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Optical Engineering

Laser radar beam steering mirrors
Author(s): Steven E. Forman; John A. Sultana; Raymond A. LeClair
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Paper Abstract

The structural aspects of developing a flat laser radar beam steering mirror for optical discrimination of an array of spaceborne targets at 10.6 p.m are discussed. Results of trade studies to determine feasible design concepts capable of meeting the system performance goals during steering are included. Aperture diameters between 0.5 and 2 m were studied for three principal structures: (1) a thin glass sandwich coupled to a deep backup structure, (2) a full-depth beryllium sandwich, and (3) a full depth graphite epoxy sandwich. The results of computer simulations of the structural performance of each of these concepts are presented, and fabrication efforts in support of these concepts are described. These studies demonstrate that lightweight, dimensionally stable flat mirrors can be fabricated with present technology. Aluminum-clad graphite/epoxy mirrors were successfully manufactured within 0.5 μm rms of a flat surface, and initial test results indicate dimensional stability after several thermal cycles. A low cost, uncomplicated method to manufacture low thermal expansion aluminum-clad graphite/epoxy tubes as backup structural members for large space-based optics was also developed. Further investigations are warranted to determine the dynamic tensile strength of glass, to develop thermal distortion compensation methods for metal mirrors, and to improve the dimensional and temporal stability of clad graphite/epoxy mirrors.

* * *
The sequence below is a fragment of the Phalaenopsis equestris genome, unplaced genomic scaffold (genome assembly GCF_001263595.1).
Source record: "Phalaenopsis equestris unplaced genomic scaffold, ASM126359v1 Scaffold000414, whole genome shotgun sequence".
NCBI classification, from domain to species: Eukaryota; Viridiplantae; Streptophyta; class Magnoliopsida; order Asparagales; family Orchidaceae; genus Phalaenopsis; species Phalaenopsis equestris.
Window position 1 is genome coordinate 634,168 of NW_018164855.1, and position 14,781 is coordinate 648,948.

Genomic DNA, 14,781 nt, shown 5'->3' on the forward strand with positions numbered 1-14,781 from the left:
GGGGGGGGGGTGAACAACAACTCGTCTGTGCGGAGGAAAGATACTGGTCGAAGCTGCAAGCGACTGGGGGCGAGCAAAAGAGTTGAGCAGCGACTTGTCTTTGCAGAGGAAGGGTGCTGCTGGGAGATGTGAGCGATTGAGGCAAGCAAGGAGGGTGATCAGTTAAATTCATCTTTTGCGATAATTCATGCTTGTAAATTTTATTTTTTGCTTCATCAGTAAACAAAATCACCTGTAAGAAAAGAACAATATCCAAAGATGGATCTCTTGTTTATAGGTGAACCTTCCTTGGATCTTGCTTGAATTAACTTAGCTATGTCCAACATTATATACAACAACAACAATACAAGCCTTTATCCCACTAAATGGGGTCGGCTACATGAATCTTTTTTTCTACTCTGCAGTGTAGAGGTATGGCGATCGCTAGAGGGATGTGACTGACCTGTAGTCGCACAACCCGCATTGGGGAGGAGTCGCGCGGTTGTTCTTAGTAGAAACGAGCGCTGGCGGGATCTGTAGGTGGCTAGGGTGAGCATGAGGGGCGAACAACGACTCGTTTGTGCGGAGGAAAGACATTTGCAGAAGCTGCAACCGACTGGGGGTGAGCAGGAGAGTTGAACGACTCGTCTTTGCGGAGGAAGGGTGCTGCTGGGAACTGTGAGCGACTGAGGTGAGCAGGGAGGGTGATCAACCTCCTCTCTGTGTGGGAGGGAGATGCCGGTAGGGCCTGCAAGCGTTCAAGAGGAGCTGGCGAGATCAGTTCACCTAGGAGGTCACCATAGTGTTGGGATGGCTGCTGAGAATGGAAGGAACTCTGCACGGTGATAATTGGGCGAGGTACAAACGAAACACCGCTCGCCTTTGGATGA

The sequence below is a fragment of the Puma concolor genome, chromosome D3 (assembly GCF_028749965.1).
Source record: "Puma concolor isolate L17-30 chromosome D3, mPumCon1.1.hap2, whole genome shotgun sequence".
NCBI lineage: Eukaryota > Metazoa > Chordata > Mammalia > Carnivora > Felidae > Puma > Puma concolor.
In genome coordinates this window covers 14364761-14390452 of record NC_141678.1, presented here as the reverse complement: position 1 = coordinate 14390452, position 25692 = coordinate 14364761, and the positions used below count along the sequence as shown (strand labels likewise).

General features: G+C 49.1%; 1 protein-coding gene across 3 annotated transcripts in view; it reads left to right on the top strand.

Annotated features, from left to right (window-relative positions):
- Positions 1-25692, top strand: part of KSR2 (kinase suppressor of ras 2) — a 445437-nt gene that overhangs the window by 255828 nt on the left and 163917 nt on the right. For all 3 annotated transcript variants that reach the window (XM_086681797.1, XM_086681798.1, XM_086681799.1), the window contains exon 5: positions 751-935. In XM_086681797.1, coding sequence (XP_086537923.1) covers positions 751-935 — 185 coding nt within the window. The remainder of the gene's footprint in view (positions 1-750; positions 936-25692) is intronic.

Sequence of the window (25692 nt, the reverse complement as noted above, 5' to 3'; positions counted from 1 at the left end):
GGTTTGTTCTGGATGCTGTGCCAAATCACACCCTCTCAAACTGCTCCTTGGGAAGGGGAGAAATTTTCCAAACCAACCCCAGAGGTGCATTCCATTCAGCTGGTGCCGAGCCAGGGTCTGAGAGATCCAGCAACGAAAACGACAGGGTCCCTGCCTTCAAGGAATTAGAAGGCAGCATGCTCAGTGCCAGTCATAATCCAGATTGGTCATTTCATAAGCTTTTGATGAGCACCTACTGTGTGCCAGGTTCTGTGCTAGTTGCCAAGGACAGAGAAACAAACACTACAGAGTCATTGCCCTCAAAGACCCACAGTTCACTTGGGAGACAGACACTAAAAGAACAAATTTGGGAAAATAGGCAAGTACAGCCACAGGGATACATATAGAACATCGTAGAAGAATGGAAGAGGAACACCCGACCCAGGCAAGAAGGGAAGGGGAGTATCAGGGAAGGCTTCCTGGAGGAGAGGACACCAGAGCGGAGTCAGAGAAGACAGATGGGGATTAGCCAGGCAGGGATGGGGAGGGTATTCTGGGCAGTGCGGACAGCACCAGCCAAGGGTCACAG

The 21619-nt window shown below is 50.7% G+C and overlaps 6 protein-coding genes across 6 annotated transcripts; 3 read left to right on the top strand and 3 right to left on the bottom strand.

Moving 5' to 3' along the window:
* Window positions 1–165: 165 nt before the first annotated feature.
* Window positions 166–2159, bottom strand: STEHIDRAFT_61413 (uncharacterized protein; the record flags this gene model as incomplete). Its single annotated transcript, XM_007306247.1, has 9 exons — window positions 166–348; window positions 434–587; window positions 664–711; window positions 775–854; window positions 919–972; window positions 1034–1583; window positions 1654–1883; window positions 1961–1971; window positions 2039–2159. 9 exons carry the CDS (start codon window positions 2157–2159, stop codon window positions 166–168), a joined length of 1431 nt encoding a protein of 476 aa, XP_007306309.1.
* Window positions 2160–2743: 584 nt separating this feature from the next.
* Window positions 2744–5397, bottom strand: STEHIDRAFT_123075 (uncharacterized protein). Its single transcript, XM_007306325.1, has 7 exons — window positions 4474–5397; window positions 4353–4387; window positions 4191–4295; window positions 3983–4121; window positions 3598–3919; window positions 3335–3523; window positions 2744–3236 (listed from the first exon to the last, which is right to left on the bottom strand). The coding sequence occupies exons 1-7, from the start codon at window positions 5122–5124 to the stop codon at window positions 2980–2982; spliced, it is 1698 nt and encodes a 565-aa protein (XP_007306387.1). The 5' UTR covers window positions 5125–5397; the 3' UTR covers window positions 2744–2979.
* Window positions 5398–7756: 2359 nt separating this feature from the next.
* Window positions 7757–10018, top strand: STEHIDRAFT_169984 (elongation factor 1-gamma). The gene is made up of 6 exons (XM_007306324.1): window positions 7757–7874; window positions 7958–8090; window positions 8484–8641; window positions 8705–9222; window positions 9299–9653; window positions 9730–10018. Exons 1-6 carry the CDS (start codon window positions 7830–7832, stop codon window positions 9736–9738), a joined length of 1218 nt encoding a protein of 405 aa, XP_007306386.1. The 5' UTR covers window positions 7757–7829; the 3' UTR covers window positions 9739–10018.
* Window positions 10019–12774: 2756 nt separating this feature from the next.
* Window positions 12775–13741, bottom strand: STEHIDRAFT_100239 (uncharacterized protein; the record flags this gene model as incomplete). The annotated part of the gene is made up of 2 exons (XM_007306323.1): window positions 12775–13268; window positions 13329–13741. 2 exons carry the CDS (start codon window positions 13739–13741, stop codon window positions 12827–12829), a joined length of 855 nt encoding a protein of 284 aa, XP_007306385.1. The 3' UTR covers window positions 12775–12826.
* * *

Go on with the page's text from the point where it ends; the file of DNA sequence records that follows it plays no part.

Paper Details

Date Published: 1 November 1990
PDF: 9 pages
Opt. Eng. 29(11) doi: 10.1117/12.55736
Published in: Optical Engineering Volume 29, Issue 11
Show Author Affiliations
Steven E. Forman, Massachusetts Institute of Technology (United States)
John A. Sultana, Massachusetts Institute of Technology (United States)
Raymond A. LeClair, Massachusetts Institute of Technology (United States)


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